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  • CCBIO
    Guest replied
    Thank you!

    Leave a comment:


  • ajthomas
    replied
    It's all of the reads that passed the filters. It contains all of the same reads as the .sff file; the difference is that the .fna file contains only the trimmed sequence information rather than all of the quality, and trim information.

    If you want different information than that, you can use the command line tools (sfffile, sffinfo, etc.) to get different information out of the .sff file (untrimmed reads, read subsets, quality information, rescore the reads, and more).

    Leave a comment:


  • GenoMax
    replied
    Discussion of next-gen sequencing related bioinformatics: resources, algorithms, open source efforts, etc


    That should be the raw data in fasta format for a specific region (indicated by the number in the file name before TCA).

    Leave a comment:


  • rhinoceros
    replied
    Originally posted by CCBIO View Post
    So it contains only the good quality reads?
    What I mean is that how could we possibly know what your file contains. It's like asking what some random .docx file in my Documents folder contains..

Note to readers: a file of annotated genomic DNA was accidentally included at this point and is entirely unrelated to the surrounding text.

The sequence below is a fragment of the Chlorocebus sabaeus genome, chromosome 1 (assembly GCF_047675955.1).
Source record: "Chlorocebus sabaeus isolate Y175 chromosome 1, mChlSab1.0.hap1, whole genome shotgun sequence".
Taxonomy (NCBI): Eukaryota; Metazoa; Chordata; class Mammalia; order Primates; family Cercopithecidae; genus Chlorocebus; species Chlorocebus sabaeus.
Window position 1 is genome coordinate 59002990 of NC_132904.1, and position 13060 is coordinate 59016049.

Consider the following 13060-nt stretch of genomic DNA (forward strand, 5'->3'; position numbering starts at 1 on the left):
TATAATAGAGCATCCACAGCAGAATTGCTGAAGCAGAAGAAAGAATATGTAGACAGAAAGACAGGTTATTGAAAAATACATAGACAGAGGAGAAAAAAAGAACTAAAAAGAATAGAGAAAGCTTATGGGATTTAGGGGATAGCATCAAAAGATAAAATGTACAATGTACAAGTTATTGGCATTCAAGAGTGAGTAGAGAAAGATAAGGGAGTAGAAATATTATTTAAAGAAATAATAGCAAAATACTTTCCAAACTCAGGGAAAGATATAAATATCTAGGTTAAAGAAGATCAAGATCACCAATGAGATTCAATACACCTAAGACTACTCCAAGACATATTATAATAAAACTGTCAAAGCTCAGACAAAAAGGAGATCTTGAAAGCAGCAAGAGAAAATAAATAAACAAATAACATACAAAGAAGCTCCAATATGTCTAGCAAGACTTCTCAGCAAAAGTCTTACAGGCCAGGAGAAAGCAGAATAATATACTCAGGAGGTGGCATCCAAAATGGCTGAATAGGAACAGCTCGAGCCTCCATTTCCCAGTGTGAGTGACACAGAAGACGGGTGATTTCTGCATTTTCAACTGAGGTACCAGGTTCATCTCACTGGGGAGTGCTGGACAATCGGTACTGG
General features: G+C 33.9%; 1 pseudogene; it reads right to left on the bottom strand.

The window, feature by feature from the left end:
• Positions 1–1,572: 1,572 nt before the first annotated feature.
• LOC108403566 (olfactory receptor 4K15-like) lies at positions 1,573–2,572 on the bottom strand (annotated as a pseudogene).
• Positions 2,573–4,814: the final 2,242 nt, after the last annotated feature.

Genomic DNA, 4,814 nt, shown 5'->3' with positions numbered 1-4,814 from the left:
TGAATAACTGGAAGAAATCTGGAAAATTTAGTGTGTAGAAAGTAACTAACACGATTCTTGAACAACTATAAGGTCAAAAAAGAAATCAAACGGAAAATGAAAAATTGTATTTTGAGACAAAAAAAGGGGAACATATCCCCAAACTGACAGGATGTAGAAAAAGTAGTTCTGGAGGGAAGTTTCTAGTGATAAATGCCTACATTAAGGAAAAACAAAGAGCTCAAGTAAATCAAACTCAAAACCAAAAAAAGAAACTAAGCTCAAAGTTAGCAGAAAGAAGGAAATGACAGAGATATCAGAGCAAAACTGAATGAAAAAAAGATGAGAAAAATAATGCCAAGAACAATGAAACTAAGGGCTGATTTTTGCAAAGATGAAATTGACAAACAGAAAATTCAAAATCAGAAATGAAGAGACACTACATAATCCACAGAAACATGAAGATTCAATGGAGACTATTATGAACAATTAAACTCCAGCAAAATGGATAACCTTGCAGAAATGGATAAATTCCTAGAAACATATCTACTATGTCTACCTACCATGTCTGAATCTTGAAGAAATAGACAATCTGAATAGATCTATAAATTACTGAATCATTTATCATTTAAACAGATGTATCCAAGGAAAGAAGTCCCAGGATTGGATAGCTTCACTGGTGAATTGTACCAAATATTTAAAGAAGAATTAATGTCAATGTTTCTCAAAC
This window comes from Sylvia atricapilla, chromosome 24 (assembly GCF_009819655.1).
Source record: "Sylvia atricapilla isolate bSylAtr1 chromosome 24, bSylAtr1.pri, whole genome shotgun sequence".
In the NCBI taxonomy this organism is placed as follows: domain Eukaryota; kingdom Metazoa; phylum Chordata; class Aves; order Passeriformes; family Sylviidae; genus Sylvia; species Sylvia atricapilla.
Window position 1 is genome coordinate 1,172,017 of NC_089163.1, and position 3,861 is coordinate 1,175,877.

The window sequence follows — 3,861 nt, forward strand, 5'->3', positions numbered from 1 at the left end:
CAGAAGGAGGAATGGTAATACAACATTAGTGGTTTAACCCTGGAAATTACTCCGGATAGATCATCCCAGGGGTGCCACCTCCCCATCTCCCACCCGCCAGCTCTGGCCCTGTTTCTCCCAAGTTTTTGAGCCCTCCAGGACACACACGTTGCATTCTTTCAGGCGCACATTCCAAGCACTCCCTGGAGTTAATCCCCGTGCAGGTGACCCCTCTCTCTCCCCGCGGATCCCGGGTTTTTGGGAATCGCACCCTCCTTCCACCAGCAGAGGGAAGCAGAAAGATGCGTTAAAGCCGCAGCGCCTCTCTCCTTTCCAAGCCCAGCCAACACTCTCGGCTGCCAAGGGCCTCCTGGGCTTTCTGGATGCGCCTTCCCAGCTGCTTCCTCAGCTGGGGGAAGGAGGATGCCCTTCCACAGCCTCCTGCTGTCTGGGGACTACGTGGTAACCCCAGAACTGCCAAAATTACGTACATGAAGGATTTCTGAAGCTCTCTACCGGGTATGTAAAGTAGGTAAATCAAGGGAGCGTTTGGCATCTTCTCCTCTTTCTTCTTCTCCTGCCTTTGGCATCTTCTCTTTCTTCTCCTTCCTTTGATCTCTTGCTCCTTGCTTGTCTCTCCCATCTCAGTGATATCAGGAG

Leave a comment:


  • CCBIO
    Guest replied
    So it contains only the good quality reads?

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  • rhinoceros
    replied
    I can go to terminal and type touch TCA.454reads.fna and I can tell you with 100% confidence that my TCA.454reads.fna file will not contain "raw" reads or anything else for that matter..

    Leave a comment:


  • CCBIO
    started a topic TCA.454reads.fna

    TCA.454reads.fna

    Do you know if the file TCA.454reads.fna contains the "raw" reads, everything that it has been sequenced during a run (even short reads, etc)? Can I imput this file to an aligner software instead of the. sff file that I can extract after AVA alignment? Thank you in advance

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